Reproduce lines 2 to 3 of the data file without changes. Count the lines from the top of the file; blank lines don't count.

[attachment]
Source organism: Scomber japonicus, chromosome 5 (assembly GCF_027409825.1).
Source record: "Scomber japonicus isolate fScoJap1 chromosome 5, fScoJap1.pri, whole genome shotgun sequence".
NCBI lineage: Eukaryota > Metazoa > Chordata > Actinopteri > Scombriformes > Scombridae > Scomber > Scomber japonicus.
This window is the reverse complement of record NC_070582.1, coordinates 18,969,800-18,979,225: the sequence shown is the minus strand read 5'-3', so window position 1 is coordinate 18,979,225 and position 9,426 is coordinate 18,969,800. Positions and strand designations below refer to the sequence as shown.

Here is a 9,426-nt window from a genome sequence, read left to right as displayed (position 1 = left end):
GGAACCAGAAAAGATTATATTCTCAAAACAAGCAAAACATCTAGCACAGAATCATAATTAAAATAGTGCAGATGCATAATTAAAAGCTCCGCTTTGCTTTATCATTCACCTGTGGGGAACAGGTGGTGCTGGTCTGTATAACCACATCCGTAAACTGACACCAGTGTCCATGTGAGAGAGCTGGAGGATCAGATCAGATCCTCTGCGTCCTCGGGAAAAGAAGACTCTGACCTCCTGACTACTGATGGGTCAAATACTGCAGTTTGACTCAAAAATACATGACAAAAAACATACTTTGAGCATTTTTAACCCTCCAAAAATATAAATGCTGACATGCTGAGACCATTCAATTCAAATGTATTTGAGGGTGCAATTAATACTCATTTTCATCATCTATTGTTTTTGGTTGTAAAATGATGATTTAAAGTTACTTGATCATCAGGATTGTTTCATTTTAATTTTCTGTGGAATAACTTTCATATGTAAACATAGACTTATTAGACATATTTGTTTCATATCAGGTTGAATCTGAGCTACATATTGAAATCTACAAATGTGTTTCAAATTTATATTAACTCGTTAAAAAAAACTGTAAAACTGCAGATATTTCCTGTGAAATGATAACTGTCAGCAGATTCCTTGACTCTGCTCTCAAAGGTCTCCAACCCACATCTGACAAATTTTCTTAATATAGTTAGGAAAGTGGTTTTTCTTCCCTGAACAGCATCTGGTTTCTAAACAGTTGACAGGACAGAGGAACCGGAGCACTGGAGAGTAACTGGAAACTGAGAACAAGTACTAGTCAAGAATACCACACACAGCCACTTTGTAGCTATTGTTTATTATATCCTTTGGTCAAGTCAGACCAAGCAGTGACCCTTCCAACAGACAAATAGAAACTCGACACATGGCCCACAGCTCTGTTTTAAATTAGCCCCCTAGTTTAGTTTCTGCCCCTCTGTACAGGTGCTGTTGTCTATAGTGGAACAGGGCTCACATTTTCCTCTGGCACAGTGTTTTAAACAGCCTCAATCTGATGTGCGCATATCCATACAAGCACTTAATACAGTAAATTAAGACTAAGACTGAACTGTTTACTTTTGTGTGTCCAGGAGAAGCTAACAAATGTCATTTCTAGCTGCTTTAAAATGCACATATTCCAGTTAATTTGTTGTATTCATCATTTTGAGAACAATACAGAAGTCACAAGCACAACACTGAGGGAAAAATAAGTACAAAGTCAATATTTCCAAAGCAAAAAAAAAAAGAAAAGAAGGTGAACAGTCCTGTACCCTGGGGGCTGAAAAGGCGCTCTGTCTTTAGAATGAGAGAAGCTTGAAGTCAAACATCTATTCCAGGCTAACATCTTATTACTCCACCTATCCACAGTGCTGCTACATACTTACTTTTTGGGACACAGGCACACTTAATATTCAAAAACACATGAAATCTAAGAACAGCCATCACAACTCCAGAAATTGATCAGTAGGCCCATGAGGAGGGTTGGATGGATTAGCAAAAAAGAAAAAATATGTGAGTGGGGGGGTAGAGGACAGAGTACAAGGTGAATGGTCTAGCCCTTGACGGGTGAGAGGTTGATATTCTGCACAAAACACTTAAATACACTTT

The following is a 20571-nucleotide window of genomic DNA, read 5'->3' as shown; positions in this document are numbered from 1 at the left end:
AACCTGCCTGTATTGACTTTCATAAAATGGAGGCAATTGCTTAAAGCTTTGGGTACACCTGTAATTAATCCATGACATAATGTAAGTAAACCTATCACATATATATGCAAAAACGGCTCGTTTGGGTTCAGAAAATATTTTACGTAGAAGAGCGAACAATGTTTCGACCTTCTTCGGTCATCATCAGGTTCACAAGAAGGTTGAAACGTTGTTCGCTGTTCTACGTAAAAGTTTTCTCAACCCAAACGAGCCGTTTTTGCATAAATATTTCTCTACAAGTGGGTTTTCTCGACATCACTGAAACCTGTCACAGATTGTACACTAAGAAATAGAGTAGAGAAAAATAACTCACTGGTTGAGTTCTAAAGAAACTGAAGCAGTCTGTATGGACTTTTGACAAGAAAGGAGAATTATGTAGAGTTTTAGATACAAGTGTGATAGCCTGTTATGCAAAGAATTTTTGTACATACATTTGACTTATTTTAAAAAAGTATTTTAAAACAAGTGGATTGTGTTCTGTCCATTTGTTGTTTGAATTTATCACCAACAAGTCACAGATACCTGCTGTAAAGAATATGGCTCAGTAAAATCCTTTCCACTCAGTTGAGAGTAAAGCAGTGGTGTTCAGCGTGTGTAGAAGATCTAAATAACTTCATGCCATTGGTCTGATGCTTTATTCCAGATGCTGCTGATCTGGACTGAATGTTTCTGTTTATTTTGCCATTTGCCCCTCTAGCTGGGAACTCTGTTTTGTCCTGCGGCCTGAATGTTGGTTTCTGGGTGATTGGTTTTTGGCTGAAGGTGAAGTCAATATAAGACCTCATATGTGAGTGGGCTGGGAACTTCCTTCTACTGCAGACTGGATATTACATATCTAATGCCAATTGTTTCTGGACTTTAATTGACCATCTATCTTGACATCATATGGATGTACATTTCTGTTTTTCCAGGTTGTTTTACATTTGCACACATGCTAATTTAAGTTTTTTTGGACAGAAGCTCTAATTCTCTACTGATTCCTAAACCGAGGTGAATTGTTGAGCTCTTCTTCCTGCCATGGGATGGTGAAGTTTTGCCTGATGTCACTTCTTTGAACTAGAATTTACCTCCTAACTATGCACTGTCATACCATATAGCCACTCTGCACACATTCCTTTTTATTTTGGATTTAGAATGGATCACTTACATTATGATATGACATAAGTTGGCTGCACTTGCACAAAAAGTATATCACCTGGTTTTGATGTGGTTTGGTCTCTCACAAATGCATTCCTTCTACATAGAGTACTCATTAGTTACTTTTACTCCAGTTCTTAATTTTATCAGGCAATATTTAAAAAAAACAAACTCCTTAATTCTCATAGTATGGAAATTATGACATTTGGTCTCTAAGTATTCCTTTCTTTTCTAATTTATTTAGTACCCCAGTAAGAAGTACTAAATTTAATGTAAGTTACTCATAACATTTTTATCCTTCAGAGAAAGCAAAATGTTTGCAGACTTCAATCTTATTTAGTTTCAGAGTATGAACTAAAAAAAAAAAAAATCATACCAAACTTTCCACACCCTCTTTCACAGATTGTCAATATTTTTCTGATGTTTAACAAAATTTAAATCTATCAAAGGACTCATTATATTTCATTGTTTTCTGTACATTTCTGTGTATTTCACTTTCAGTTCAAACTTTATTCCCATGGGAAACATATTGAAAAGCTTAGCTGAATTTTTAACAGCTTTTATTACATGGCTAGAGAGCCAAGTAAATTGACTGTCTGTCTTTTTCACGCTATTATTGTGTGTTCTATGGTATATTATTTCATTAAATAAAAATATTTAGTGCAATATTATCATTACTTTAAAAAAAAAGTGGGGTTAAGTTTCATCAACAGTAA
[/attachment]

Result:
Source record: "Scomber japonicus isolate fScoJap1 chromosome 5, fScoJap1.pri, whole genome shotgun sequence".
NCBI lineage: Eukaryota > Metazoa > Chordata > Actinopteri > Scombriformes > Scombridae > Scomber > Scomber japonicus.